PHOTO: Scene of an Islamic State vehicle bomb in Mare’ in northern Aleppo Province on Tuesday



Report: Regime Kills 3,000+ in Idlib Province in May-June

Rebel and opposition concern is rising about an Islamic State offensive in northern Aleppo Province, near Syria’s border with Turkey, as the militants close on the town of Mare’.

The Islamic State surrounded Mare’, north of Aleppo city and 20 km (13 miles) from the Turkish border, with the capture of five villages on Thursday. A rebel counter-attack pushed the Islamic State away from the town, inflicting scores of casualties, but the opposition is still on the defensive.

The rebel coalition Sham Front has declared a military zone in Azaz, to the west of Mare’, for security and as a staging area for reinforcements.

Rebel-held area in green, IS-occupied area in black:


Despite reports of an airstrike by the US-led coalition near the villages taken by IS, there was sharp criticism of inaction by both Washington and Turkey, who have proposed the clearing of the Islamic State from a 98-km (61-mile) area along the border.

Mare’ is at the western end of the area, which runs along Aleppo Province to Jarablus.

The Islamic State has been battling the rebels in northern Aleppo Province since January 2014. The militants have pressed for months along the frontline from the border to the Aleppo city suburbs, but had been held until this week.

Rebels are fighting the Islamic State at the same time that they are battling regime forces in and near Aleppo city. This week, the Jaish al-Fateh coalition tried to take the village of Bashkoy to the north of Aleppo, and to advance in the west of the city.

The latest Islamic State attacks included a vehicle bomb on Mare’, followed by incursions into the town.

Fighting at the edge of Mare’:

Fighting in the village of Sandaf — rebels are claiming that they retook the village and killed retreating Islamic State fighters:

Kurdish Forces Attack Islamic State Inside Turkey’s Proposed “Safe Zone”

The Syrian Kurdish militia YPG have launched an offensive against the Islamic State outside Jarablus in northern Aleppo Province, inside the “safe zone” proposed by Turkey.

“The YPG successfully carried out its first operation to breach ISIS defensive lines west of the Euphrates River on Thursday night, managing to kill 12 of members of the group to the East of Jarablus,” the Kurdish outlet Bas News reported on Friday.

A Kurdish military source said that a group of YPG fighters crossed secretly on boats to the west bank of the Euphrates River and confronted the Islamic State. The source claimed 12 militants were killed and several injured.

Last week, the YPG’s general commander said his forces would “liberate Jarablus”, at the eastern end of the 98-km (61-mile) strip along the Turkish border.

In late July, Turkey — as it attacked both the Islamic State inside Syria and the Turkish Kurdish insurgency PKK in northern Iraq — fired artillery on YPG units who were advancing on Jarablus but still on the eastern bank of the Euphrates.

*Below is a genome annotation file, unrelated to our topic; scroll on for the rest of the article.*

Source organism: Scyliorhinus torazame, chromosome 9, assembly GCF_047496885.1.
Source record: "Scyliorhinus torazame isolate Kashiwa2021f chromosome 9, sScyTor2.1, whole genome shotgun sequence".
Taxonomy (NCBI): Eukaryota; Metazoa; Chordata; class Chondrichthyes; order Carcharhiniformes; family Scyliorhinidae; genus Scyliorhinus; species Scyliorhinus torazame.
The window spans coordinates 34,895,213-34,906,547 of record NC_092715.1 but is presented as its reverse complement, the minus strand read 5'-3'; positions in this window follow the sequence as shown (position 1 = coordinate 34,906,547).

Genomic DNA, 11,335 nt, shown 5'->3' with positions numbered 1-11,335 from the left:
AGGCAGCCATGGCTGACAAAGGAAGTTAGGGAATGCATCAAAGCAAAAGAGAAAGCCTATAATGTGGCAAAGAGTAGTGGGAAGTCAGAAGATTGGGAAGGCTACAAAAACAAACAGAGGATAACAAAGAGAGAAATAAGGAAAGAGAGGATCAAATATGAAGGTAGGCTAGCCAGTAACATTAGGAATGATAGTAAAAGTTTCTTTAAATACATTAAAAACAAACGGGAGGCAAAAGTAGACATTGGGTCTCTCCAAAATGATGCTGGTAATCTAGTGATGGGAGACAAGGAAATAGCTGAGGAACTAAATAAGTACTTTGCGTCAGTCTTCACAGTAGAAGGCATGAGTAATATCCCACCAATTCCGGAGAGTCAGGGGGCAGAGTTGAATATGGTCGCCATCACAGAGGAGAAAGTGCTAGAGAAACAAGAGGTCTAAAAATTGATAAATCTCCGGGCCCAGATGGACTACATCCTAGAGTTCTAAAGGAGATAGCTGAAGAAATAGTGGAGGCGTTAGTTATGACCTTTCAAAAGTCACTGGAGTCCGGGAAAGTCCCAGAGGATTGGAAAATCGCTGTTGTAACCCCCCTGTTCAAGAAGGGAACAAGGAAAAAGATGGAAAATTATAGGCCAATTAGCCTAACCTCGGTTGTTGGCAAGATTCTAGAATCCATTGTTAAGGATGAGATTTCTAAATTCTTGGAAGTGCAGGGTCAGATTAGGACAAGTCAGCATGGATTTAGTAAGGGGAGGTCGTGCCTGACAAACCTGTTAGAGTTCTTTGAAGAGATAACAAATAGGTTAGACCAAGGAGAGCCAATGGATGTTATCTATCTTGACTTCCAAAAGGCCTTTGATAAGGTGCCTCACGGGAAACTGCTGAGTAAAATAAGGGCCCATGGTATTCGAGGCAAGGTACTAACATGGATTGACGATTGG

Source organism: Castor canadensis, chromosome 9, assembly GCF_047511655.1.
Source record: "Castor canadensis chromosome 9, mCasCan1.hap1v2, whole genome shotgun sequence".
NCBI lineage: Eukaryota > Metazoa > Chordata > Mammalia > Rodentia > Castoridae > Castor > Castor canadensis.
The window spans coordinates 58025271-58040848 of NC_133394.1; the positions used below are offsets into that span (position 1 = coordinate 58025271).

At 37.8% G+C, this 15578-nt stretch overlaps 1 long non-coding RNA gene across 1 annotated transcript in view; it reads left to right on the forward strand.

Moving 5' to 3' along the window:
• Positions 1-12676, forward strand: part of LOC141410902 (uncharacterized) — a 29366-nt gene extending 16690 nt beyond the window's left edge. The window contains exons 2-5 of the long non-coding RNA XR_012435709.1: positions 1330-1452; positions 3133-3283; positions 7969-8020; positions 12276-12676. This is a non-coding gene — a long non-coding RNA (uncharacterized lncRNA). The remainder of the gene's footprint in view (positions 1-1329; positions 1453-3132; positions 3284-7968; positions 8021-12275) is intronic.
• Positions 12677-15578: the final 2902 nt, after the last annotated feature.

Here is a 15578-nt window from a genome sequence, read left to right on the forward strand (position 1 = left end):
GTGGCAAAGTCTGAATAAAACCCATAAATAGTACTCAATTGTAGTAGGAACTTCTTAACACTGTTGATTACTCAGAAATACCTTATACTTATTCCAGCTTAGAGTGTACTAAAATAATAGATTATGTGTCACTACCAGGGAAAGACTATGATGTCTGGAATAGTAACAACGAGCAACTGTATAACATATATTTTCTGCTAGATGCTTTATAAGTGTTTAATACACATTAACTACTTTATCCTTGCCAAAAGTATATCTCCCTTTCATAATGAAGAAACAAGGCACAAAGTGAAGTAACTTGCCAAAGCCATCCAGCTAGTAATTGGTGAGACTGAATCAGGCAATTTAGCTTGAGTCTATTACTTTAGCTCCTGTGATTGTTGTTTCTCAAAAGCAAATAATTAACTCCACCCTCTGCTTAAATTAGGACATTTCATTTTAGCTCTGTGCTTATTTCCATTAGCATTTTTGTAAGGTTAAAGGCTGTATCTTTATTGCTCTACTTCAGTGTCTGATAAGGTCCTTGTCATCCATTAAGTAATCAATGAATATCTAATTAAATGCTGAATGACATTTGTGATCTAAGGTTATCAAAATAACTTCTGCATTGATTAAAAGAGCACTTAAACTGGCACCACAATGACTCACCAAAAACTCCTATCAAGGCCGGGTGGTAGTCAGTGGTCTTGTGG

Amnesty: Almost 85,000 “Forcibly Disappeared” in Syria since March 2011

As part of a report on enforced disappearances around the world, Amnesty International notes:

In Syria almost 85,000 people have been forcibly disappeared between 2011 and 2015….Civilians continue to be disappeared at an alarming rate with those documented by the organisation now including new groups, not only political opponents, human rights defenders and activists, but people such as teachers and civilians who have merely crossed into government controlled territory to collect state salaries.

Amnesty cites the case of Rania al-Abbasi and her six children, aged between 3 and 15, who were arrested by regime authorities in March 2013. None of the family has been heard from since.

Rania al-Abbasi’s sister, Naila Alabbasi, says:

When the uprising started, she did not want to leave. She thought she and her family were safe because they had not participated in any political activities or belonged to any opposition party. They did not go to any demonstrations. So she thought nothing would happen to them.

Video: Demonstration in Damascus Suburb of Yalda

A demonstration in Yalda, south of Damascus, expresses solidarity with besieged areas such as Zabadani, Darayya, and Yarmouk:

Yalda is near the Yarmouk camp, which has been cut off by the Syrian military since July 2012 and is partially occupied by the Islamic State.

See Syria Daily, August 27: Medics Protest in Besieged Yarmouk Camp Over Lack of Aid

55% of Hospitals Damaged or Destroyed — “20 to 30 Years to Recover”

More than half of Syria’s hospitals have been damaged or destroyed since March 2011, according to Dr. Carlos Francisco, the head of Syrian operations for Médecins sans Frontières.

In an interview with Syria Direct, Francisco noted a regime “campaign of barrel bombs” in Aleppo Province in May and June:

Out of 37 hospitals in Aleppo governorate, 10 of them, 30% were damaged by barrel bombs. Amongst this…are the five biggest hospitals, giving the most specialized trauma and life-saving support. All of them were closed at least for several days until they managed to re-organize, or in some cases to find new locations.

They were not only hospitals, but medical points; the blood bank was also damaged. The ambulance organization system was also targeted and some of the ambulances and medical staff were lost.

Francisco said a similar campaign in rebel-held Idlib Province in northwest Syria targeted nine hospitals in three days, killing three medical staff.

See Syria Report: Regime Kills 3,000+ in Idlib Province in May-June

He concluded, “We estimate that it will take between 20 and 30 years to recover the medical capacity before the war. Every day it is getting worse because we see every day the medical institutions are targeted and damaged and medical staff are killed or they are fleeing.”